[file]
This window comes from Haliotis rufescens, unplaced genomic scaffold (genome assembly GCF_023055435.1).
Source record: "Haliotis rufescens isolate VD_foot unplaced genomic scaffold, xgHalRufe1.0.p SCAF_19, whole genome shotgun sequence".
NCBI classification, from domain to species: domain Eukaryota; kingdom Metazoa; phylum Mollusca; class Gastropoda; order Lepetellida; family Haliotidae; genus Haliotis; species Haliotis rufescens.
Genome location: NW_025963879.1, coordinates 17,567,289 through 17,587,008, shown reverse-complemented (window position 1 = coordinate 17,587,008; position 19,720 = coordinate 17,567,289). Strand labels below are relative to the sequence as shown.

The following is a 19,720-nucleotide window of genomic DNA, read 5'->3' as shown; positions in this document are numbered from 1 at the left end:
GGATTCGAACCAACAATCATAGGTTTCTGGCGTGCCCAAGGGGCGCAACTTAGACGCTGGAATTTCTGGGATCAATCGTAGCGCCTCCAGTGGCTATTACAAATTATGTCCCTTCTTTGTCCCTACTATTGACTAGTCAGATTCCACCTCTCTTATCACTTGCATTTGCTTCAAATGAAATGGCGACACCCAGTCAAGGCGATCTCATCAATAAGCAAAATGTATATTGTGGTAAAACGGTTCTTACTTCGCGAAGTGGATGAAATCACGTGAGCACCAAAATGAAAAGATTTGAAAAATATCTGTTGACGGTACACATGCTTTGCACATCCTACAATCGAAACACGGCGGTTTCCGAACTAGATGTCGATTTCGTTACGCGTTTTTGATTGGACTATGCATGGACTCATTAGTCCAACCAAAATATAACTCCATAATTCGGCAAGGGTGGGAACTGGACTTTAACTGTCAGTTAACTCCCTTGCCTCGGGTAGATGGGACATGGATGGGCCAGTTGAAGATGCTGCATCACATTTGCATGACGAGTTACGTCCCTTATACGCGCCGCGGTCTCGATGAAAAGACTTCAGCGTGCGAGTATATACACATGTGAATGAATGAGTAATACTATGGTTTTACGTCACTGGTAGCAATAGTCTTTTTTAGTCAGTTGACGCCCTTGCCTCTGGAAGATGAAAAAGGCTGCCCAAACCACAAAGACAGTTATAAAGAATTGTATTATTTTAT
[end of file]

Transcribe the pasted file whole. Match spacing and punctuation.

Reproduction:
This window comes from Haliotis rufescens, unplaced genomic scaffold (genome assembly GCF_023055435.1).
Source record: "Haliotis rufescens isolate VD_foot unplaced genomic scaffold, xgHalRufe1.0.p SCAF_19, whole genome shotgun sequence".
NCBI classification, from domain to species: domain Eukaryota; kingdom Metazoa; phylum Mollusca; class Gastropoda; order Lepetellida; family Haliotidae; genus Haliotis; species Haliotis rufescens.
Genome location: NW_025963879.1, coordinates 17,567,289 through 17,587,008, shown reverse-complemented (window position 1 = coordinate 17,587,008; position 19,720 = coordinate 17,567,289). Strand labels below are relative to the sequence as shown.

The following is a 19,720-nucleotide window of genomic DNA, read 5'->3' as shown; positions in this document are numbered from 1 at the left end:
GGATTCGAACCAACAATCATAGGTTTCTGGCGTGCCCAAGGGGCGCAACTTAGACGCTGGAATTTCTGGGATCAATCGTAGCGCCTCCAGTGGCTATTACAAATTATGTCCCTTCTTTGTCCCTACTATTGACTAGTCAGATTCCACCTCTCTTATCACTTGCATTTGCTTCAAATGAAATGGCGACACCCAGTCAAGGCGATCTCATCAATAAGCAAAATGTATATTGTGGTAAAACGGTTCTTACTTCGCGAAGTGGATGAAATCACGTGAGCACCAAAATGAAAAGATTTGAAAAATATCTGTTGACGGTACACATGCTTTGCACATCCTACAATCGAAACACGGCGGTTTCCGAACTAGATGTCGATTTCGTTACGCGTTTTTGATTGGACTATGCATGGACTCATTAGTCCAACCAAAATATAACTCCATAATTCGGCAAGGGTGGGAACTGGACTTTAACTGTCAGTTAACTCCCTTGCCTCGGGTAGATGGGACATGGATGGGCCAGTTGAAGATGCTGCATCACATTTGCATGACGAGTTACGTCCCTTATACGCGCCGCGGTCTCGATGAAAAGACTTCAGCGTGCGAGTATATACACATGTGAATGAATGAGTAATACTATGGTTTTACGTCACTGGTAGCAATAGTCTTTTTTAGTCAGTTGACGCCCTTGCCTCTGGAAGATGAAAAAGGCTGCCCAAACCACAAAGACAGTTATAAAGAATTGTATTATTTTAT